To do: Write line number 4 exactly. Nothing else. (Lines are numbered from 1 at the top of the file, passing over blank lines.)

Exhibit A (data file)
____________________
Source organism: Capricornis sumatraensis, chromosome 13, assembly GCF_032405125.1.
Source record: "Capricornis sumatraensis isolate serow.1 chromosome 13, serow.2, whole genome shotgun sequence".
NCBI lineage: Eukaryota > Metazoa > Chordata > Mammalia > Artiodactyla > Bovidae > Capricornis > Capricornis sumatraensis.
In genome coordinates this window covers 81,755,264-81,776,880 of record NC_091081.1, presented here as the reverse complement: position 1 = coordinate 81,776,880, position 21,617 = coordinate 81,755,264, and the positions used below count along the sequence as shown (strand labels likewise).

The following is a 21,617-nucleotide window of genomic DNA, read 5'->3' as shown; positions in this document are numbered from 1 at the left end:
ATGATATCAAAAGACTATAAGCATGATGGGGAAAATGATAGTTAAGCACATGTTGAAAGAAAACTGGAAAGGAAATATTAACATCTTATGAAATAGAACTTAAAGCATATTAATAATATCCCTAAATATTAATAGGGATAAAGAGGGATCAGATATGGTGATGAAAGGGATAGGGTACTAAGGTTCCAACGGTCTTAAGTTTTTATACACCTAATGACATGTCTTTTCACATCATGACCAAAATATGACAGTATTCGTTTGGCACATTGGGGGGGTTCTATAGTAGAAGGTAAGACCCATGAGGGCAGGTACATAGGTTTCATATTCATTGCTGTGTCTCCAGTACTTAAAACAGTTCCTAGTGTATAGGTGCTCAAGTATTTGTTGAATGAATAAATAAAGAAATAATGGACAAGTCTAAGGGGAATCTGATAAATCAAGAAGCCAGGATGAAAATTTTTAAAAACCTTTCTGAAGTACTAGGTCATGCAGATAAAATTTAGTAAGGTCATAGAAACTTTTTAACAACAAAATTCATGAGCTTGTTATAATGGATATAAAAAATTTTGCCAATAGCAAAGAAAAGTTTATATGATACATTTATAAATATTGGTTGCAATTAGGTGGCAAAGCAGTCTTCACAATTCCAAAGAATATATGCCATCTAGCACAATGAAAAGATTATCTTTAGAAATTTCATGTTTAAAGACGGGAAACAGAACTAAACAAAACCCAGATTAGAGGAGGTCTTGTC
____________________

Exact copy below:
In genome coordinates this window covers 81,755,264-81,776,880 of record NC_091081.1, presented here as the reverse complement: position 1 = coordinate 81,776,880, position 21,617 = coordinate 81,755,264, and the positions used below count along the sequence as shown (strand labels likewise).